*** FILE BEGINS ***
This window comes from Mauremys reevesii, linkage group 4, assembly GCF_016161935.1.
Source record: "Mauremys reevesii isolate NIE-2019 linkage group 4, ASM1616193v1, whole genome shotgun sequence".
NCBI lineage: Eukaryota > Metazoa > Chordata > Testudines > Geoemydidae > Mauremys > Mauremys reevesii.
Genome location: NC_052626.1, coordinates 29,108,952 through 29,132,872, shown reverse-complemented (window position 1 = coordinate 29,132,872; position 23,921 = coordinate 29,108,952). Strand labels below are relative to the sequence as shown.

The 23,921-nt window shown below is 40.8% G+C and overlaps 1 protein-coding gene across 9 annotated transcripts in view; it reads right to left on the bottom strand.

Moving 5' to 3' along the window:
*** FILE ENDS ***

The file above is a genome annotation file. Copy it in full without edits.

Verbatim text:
This window comes from Mauremys reevesii, linkage group 4, assembly GCF_016161935.1.
Source record: "Mauremys reevesii isolate NIE-2019 linkage group 4, ASM1616193v1, whole genome shotgun sequence".
NCBI lineage: Eukaryota > Metazoa > Chordata > Testudines > Geoemydidae > Mauremys > Mauremys reevesii.
Genome location: NC_052626.1, coordinates 29,108,952 through 29,132,872, shown reverse-complemented (window position 1 = coordinate 29,132,872; position 23,921 = coordinate 29,108,952). Strand labels below are relative to the sequence as shown.

The 23,921-nt window shown below is 40.8% G+C and overlaps 1 protein-coding gene across 9 annotated transcripts in view; it reads right to left on the bottom strand.

Moving 5' to 3' along the window: